The truth about Phoenix history
Personally, I find the truth about Phoenix history to be fascinating. Like all true history, it's wildly complex, with millions of details. Real history isn't squeaky-clean and simplified. And it takes a lot of work to begin to understand it, which I am just beginning to.
I don't trust easy answers, short misleading headlines, sound bites. Whenever I see that, I am immediately suspicious that someone is trying to sell me something, or put a particular spin on things. And I really can't blame them. Real history is just a long series of events happening. There is no plot, no planned drama. Things just happen. But for me, it's fascinating to learn about.
The Phoenix history that I am most interested in is the stuff that people alive today can't possibly remember, that is, the history before World War II. And even the best PhD (Phoenix History Detective) that I know can only remember, first hand, back to the 1930s. And really, I don't like history books. Nor do I like fictionalized accounts, or second-hand memories. So the best I can do is to look at original documents, which I do a lot of.
Yes, there are a lot of original documents. And more and more of it is becoming available to read online. The Library of Congress has scanned in (and indexed) newspapers in Phoenix going back to the 1890s. The University of Arizona also has a tremendous treasury of scanned in original documents. And there are original photos.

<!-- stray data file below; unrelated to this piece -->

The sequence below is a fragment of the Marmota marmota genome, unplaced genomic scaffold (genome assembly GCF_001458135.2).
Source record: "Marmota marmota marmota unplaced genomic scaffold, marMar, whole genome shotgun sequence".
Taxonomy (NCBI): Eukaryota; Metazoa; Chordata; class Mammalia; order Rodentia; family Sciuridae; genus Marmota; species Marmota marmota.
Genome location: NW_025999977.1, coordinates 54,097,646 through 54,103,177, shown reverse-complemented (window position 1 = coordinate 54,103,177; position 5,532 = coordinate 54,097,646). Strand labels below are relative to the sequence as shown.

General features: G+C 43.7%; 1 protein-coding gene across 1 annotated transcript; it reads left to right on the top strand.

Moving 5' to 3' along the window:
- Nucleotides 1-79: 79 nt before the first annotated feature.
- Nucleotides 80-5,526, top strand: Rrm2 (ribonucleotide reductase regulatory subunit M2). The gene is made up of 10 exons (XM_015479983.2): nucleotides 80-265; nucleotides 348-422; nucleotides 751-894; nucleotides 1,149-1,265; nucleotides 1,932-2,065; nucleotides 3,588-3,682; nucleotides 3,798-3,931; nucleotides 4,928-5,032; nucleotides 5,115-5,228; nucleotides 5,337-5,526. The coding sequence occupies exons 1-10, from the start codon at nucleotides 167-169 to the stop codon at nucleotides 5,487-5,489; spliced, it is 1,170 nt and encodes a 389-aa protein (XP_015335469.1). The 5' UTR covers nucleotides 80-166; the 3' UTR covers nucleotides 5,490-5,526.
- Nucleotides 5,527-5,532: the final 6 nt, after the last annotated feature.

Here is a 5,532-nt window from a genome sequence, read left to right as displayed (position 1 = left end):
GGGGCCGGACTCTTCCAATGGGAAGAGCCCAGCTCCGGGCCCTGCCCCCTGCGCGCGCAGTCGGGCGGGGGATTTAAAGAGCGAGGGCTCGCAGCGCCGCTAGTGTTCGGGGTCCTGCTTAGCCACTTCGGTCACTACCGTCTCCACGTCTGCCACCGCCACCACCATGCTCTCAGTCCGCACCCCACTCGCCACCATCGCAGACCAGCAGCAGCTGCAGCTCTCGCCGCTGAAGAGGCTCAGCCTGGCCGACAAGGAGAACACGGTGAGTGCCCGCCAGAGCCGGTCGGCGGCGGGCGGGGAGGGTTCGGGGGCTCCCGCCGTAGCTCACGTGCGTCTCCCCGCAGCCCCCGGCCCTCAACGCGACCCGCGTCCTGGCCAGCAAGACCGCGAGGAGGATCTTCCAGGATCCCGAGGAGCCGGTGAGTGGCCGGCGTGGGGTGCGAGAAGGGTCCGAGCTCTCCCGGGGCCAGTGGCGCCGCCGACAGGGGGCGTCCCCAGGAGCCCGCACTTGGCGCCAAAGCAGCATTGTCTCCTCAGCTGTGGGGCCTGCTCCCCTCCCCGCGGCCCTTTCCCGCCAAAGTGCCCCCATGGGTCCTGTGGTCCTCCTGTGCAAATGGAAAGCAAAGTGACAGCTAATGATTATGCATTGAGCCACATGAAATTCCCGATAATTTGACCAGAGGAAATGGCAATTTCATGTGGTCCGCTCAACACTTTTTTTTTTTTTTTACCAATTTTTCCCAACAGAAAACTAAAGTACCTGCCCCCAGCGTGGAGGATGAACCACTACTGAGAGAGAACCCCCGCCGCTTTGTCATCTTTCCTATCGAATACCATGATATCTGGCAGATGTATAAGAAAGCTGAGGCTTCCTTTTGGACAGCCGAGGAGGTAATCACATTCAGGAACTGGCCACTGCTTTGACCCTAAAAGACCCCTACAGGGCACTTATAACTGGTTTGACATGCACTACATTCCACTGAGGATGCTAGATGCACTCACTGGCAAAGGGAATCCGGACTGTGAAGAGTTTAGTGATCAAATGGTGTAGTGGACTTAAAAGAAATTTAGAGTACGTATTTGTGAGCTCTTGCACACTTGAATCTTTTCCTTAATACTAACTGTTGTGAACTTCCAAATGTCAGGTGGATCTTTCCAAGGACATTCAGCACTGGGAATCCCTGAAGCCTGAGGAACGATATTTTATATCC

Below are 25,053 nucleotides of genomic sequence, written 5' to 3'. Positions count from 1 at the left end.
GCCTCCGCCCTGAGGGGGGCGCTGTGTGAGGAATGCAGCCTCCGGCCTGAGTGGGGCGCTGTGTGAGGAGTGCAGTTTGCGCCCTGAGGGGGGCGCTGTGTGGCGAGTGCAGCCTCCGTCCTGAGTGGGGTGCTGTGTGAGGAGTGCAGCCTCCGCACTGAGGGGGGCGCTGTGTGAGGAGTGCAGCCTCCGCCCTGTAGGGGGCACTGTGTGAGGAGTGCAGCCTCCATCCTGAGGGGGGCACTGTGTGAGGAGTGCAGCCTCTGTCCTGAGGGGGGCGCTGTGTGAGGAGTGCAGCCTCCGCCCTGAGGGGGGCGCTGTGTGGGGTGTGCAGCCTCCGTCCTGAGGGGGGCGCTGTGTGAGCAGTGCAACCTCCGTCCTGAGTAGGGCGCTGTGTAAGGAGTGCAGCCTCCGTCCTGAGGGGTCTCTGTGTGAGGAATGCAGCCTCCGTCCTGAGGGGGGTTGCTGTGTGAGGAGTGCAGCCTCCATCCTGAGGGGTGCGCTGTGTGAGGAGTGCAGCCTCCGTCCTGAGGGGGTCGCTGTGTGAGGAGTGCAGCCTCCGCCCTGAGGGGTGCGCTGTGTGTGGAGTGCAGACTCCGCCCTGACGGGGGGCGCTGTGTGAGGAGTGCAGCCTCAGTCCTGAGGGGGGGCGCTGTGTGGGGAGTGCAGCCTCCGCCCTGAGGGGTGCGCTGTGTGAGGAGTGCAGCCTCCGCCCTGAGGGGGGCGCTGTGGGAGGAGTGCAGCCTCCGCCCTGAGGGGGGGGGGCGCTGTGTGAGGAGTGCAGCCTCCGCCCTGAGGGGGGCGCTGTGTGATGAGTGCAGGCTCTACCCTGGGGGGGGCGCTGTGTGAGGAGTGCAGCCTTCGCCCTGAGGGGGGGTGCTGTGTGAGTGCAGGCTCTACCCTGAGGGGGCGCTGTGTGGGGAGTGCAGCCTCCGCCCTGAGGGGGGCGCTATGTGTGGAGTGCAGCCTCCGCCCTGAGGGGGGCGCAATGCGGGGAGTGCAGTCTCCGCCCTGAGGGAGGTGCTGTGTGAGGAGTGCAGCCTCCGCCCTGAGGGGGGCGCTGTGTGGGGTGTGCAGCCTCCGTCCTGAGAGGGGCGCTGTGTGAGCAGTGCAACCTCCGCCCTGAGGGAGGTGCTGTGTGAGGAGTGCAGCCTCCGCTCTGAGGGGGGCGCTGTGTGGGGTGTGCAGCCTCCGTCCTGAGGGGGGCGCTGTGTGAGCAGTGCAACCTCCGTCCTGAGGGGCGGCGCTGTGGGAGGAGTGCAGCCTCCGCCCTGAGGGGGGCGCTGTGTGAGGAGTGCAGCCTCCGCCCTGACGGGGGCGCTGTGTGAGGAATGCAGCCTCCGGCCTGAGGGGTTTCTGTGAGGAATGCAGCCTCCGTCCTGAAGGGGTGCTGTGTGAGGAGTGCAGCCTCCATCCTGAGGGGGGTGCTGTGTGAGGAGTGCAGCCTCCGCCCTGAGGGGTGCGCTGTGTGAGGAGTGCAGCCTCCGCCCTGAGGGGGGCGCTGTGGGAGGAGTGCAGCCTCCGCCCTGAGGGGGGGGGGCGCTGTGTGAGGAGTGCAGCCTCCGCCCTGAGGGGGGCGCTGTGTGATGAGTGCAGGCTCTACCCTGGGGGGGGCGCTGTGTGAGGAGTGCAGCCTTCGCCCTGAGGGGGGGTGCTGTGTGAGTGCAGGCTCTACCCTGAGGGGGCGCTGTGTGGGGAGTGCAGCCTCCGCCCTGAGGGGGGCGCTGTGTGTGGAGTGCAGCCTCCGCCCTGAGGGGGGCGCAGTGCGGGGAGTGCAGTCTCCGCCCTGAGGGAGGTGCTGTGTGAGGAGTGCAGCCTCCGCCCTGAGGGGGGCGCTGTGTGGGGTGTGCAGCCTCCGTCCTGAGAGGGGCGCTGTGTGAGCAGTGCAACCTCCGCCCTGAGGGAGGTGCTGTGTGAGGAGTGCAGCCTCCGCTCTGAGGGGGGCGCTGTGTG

Most of the people that I know were born in the second half of the twentieth century. So no one can possibly remember the Phoenix of 1915, or 1870. But original documents do. And the more I learn, the less I seem to know, which just fuels my thirst for more.
This journey will not be about simplistic headlines, or misleading memes. If you're looking for the "Cliff Notes" version of Phoenix history, you will be impatient with this adventure. If, however, you are a seeker of knowledge and truth, I believe that you will like what we find together. Thank you for walking with me.
Image at the top of this post: Phoenix pioneer Jack Swilling, with his adopted son Gavilan. Violent, alcoholic, and from what I'm learning, Jack was more than just a little bit crazy. Crazy enough to think that a great city could rise up out of the ashes of the Hohokam ruins.
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Posted by Brad Hall